Monday, December 25, 2006
Friday, December 22, 2006
Tuesday, December 19, 2006
So maybe the guy is a bit frustrated and disappointed but think about how the owner of the other car is going to feel. Imagine that you are the other guy/gal. Would you feel as if you had just been given a gift? Would you feel blessed? Lucky? Special? Chosen? Would it make a difference in how you went about your day? In the way you treat others?
In the midst of the busyness and distractions of the season I am reminded that through God's gift of Christmas each of us has been given a gift, we are chosen and blessed, and yes, it should make a difference.
Thursday, December 14, 2006
I am sure that the story of the birth of our fifth grandchild, Jenna Ellie, will become a family legend. After 12 hours of labor, two ambulance rides, a Medevac Flight, and time in intensive care units, mother and child arrived home 67 hours after Jena's birth. Words cannot express our gratitude to those who prayed and those who cared for Susan and Jena. In this season of miracles, we know firsthand the power of God's love.
Jena with her Dad and Big Brother
Thursday, December 07, 2006
Having said all this, is the film worth seeing? Yes, I believe it is. The location filming is beautiful and authentic looking. The scenes of daily life are, I believe, quite accurate. Herod's paranoia and evil are dramatically portrayed. The young actress who plays Mary, Keisha Castle-Hughes, last seen in "Whale Rider, is believable. Unfortunately, most of the other characters are played as Biblical cardboard cutouts reading their lines. I believe the creators of this film missed an opportunity to humanize the characters while at the same time staying true to the Biblical account. "The Nativity Story" doesn't thrill and it should.
Tuesday, December 05, 2006
Wednesday, November 22, 2006
a morning shower, the taste of grapefruit, an encouraging word, the sound of my grandchildren calling me "PopPop", my wife's kiss, a donut and coffee, my daughter's belly round with pregnancy, the acolyte's sparkly gold shoes sticking out from under her robe, a stranger's kindness, making "Mickey Mouse" pancakes, a new cd playing in the car stereo, holding hands, hearing the words; "I love you" and saying them in return, and I am most grateful for the children and grandchildren in the photo below.
What would be on your list? I invite you to take a moment and reflect on those "good things that the Lord has surrounded us with". Happy Thanksgiving!
Sunday, November 05, 2006
This is a picture from an article called, "The Rescuing Hug." The article details the first week of life of a set of twins. Apparently, each were in their respective incubators, and one was not expected to live. A hospital nurse fought against the hospital rules and placed the babies in one incubator. When they were placed together, the healthier of the two threw an arm over her sister in an endearing embrace. The smaller baby's heart rate stabilized and her temperature rose to normal.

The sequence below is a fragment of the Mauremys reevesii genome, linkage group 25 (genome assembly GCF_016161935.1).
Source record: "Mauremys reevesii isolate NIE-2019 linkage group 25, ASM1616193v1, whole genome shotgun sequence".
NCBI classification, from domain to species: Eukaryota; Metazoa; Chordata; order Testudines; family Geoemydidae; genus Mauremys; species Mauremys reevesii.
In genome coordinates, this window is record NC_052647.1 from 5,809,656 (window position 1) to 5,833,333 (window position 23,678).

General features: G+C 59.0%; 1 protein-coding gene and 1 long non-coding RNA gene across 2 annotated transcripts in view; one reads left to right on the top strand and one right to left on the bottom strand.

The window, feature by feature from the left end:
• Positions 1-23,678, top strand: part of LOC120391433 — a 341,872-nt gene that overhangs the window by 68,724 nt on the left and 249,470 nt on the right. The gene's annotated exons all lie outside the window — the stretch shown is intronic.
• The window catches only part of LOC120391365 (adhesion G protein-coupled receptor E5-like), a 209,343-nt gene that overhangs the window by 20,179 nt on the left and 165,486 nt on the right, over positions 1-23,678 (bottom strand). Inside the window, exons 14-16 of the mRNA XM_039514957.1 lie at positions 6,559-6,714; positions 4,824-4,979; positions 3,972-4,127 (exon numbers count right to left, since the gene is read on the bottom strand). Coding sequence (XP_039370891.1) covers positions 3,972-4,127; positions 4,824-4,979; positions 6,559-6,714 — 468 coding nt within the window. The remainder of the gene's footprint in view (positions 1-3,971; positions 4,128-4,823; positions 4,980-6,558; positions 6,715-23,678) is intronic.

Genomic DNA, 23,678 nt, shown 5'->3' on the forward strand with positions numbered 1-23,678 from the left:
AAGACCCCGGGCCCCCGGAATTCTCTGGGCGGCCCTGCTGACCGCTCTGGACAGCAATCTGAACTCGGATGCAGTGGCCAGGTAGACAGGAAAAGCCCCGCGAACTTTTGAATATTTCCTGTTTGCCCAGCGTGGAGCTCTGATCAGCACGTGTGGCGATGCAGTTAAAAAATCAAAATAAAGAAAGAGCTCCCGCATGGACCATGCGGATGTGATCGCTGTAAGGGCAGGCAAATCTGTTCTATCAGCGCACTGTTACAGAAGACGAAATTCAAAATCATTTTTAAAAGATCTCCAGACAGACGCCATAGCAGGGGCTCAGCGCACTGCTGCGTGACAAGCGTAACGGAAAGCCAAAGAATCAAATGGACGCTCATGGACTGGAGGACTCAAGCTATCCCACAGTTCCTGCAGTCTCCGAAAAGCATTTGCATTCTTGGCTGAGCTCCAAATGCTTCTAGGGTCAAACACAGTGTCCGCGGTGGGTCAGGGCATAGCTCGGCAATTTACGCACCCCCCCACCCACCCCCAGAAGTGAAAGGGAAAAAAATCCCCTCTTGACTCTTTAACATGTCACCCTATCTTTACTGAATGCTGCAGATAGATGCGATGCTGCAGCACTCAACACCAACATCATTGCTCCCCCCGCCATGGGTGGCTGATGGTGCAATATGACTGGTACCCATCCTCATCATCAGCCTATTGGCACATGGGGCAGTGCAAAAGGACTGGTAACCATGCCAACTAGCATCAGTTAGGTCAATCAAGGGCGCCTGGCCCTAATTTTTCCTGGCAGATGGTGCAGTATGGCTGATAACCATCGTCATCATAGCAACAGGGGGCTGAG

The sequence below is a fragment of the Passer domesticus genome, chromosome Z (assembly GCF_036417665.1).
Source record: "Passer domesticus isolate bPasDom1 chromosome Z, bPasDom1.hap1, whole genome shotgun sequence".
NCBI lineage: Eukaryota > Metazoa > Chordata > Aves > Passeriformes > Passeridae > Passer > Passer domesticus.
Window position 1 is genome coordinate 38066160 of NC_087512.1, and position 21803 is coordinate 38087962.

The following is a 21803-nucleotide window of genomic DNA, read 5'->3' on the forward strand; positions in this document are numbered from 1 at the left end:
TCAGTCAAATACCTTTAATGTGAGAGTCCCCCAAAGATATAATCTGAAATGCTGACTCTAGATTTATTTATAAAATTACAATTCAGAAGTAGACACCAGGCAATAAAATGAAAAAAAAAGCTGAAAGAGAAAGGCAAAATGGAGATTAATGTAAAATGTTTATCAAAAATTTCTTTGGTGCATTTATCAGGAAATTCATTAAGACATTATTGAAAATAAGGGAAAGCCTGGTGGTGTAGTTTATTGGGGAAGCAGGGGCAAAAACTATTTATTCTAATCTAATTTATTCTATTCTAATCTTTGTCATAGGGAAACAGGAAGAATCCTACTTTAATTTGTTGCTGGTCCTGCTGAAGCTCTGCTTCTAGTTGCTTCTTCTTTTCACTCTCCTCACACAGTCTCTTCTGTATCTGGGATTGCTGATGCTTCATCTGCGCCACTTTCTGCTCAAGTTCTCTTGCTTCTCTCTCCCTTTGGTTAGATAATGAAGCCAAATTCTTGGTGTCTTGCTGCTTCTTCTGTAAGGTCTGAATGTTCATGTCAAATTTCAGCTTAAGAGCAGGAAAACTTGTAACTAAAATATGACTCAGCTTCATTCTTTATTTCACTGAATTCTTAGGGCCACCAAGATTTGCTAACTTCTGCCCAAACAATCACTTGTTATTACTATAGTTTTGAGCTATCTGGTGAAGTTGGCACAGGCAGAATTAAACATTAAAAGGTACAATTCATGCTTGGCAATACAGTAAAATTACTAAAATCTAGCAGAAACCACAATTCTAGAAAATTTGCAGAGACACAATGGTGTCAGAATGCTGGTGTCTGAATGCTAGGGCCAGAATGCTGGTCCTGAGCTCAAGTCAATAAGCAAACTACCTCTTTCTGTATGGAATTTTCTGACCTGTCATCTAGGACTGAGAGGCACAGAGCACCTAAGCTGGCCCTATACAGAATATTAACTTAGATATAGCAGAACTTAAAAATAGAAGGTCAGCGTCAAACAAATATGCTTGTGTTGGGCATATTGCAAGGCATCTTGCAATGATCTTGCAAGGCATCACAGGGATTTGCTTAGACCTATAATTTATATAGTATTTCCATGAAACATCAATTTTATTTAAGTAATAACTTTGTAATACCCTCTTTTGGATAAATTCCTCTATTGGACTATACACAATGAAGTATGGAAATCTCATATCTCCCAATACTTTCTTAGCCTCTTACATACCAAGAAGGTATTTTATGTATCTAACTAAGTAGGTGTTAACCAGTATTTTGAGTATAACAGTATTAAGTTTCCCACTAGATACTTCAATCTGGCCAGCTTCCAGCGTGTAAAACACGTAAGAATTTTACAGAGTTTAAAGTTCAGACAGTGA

They both survived, and are thriving! In fact, now that the two girls are home, they still sleep together, and still snuggle. The hospital changed their policy after they saw the effect of putting the two girls together, and now they bed multiples together.
Ensign magazine May '98 pg. 94 Adapted from the Readers Digest article "A Sister's Helping Hand" May 1996 Pp. 155-56
Thursday, November 02, 2006
Tuesday, October 31, 2006
Sunday, October 29, 2006
Friday, October 20, 2006
Wednesday, October 18, 2006
Isaac enters Church
As mentioned in previous blog, I donned clown make up for the first time after a long hiatus this past Sunday. Here are some photos of the event. The skit was about managing all the resources God has given us.
Isaac requests a piece of cake from Merry HugglesIsaac InvitesIsaac prays
Monday, October 16, 2006
Maybe that is why people react in such strong ways to my clown character. His vulnerability invokes their vulnerability. I felt like I really connected on a deep level with people yesterday. It felt good. It felt right.
Friday, October 06, 2006
I really like this song, "The Bridge", from the CD "The Captain and The Kid", by Elton John. What does the "bridge" symbolize?
Courage? Faith? Risk? Death? The future?
Here are the lyrics to this song that some critics are calling "Elton John's best in years."
What do you think "The Bridge" symbolizes?
You can listen to the song at AOL by clicking here.
I've seen the bridge and the bridge is long
And they built it high and they built it strong
Strong enough to hold the weight of time
Long enough to leave some of us behind
chorus: And every one of us has to face that day
Do you cross the bridge or do you fade away
And every one of us that ever came to play
Has to cross the bridge or fade away
Standing on the bridge looking at the waves
Seen so many jump, never seen one saved
On a distant beach your song can die
On a bitter wind, on a cruel tide [repeat chorus]
And the bridge it shines
Oh cold hard iron
Saying come and risk it all
Or die trying [repeat chorus]
Tuesday, October 03, 2006
Monday, October 02, 2006
Sunday, October 01, 2006
Wednesday, September 27, 2006
Thursday, September 21, 2006
Quick trip to Vermont to see grandson Noah and his parents.
August 29th. Back to work. E-mails, phone messages, deadlines. Hospital visits. Rally Day! Hosted picnic for 125+ people. A back yard wedding, with accompanying thunderstorm. Three baptisms. Funeral of a beloved parishioner and friend, age 60. Cardiologist warns that my schedule must be kept under control. More medical tests ordered. Sonny and Cher got it right.
Thursday, August 10, 2006
On Monday we drove to Blue Mountain Lake and toured the Adirondack Museum. Our last visit was twenty years ago and things have really changed. The museum now covers 35 acres and contains exhibits on every aspect of Adirondack life and history. We spent three delightful hours there and still did not see everything. In the evening we checked into our cabin at The Snowy Mountain Inn at Indian Lake and enjoyed a delicious dinner. I had grilled talapia and Mary had a smoked filet mignon. Yummy!